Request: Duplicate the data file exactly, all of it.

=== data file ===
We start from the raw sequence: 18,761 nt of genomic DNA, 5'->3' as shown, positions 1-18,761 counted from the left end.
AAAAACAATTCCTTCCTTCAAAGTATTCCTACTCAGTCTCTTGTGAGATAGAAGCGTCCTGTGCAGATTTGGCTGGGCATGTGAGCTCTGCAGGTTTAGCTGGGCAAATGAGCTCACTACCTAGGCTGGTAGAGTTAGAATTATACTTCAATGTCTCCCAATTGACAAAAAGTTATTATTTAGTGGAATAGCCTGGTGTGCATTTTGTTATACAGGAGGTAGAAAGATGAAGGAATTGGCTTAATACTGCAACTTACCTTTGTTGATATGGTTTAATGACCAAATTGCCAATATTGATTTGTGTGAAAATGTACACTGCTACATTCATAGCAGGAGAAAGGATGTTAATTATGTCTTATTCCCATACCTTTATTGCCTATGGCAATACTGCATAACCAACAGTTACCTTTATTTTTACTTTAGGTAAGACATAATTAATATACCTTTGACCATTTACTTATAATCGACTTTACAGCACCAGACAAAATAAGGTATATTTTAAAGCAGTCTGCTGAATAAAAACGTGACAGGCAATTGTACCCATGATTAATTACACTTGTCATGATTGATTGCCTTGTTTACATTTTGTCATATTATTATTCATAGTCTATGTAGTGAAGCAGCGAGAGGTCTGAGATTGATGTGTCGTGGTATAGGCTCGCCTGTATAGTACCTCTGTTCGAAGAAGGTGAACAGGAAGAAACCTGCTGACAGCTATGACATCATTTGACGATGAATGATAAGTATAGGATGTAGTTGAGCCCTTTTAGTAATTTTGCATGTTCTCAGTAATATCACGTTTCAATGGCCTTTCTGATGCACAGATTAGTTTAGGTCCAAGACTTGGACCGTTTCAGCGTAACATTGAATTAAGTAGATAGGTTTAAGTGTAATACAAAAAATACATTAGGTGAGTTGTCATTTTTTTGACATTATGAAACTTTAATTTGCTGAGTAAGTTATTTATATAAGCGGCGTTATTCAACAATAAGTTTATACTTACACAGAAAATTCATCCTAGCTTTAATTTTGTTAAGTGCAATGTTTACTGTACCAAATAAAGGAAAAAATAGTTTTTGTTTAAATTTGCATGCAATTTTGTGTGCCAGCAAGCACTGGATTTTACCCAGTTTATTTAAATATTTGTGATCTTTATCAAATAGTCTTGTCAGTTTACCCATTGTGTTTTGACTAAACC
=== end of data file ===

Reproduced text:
We start from the raw sequence: 18,761 nt of genomic DNA, 5'->3' as shown, positions 1-18,761 counted from the left end.
AAAAACAATTCCTTCCTTCAAAGTATTCCTACTCAGTCTCTTGTGAGATAGAAGCGTCCTGTGCAGATTTGGCTGGGCATGTGAGCTCTGCAGGTTTAGCTGGGCAAATGAGCTCACTACCTAGGCTGGTAGAGTTAGAATTATACTTCAATGTCTCCCAATTGACAAAAAGTTATTATTTAGTGGAATAGCCTGGTGTGCATTTTGTTATACAGGAGGTAGAAAGATGAAGGAATTGGCTTAATACTGCAACTTACCTTTGTTGATATGGTTTAATGACCAAATTGCCAATATTGATTTGTGTGAAAATGTACACTGCTACATTCATAGCAGGAGAAAGGATGTTAATTATGTCTTATTCCCATACCTTTATTGCCTATGGCAATACTGCATAACCAACAGTTACCTTTATTTTTACTTTAGGTAAGACATAATTAATATACCTTTGACCATTTACTTATAATCGACTTTACAGCACCAGACAAAATAAGGTATATTTTAAAGCAGTCTGCTGAATAAAAACGTGACAGGCAATTGTACCCATGATTAATTACACTTGTCATGATTGATTGCCTTGTTTACATTTTGTCATATTATTATTCATAGTCTATGTAGTGAAGCAGCGAGAGGTCTGAGATTGATGTGTCGTGGTATAGGCTCGCCTGTATAGTACCTCTGTTCGAAGAAGGTGAACAGGAAGAAACCTGCTGACAGCTATGACATCATTTGACGATGAATGATAAGTATAGGATGTAGTTGAGCCCTTTTAGTAATTTTGCATGTTCTCAGTAATATCACGTTTCAATGGCCTTTCTGATGCACAGATTAGTTTAGGTCCAAGACTTGGACCGTTTCAGCGTAACATTGAATTAAGTAGATAGGTTTAAGTGTAATACAAAAAATACATTAGGTGAGTTGTCATTTTTTTGACATTATGAAACTTTAATTTGCTGAGTAAGTTATTTATATAAGCGGCGTTATTCAACAATAAGTTTATACTTACACAGAAAATTCATCCTAGCTTTAATTTTGTTAAGTGCAATGTTTACTGTACCAAATAAAGGAAAAAATAGTTTTTGTTTAAATTTGCATGCAATTTTGTGTGCCAGCAAGCACTGGATTTTACCCAGTTTATTTAAATATTTGTGATCTTTATCAAATAGTCTTGTCAGTTTACCCATTGTGTTTTGACTAAACC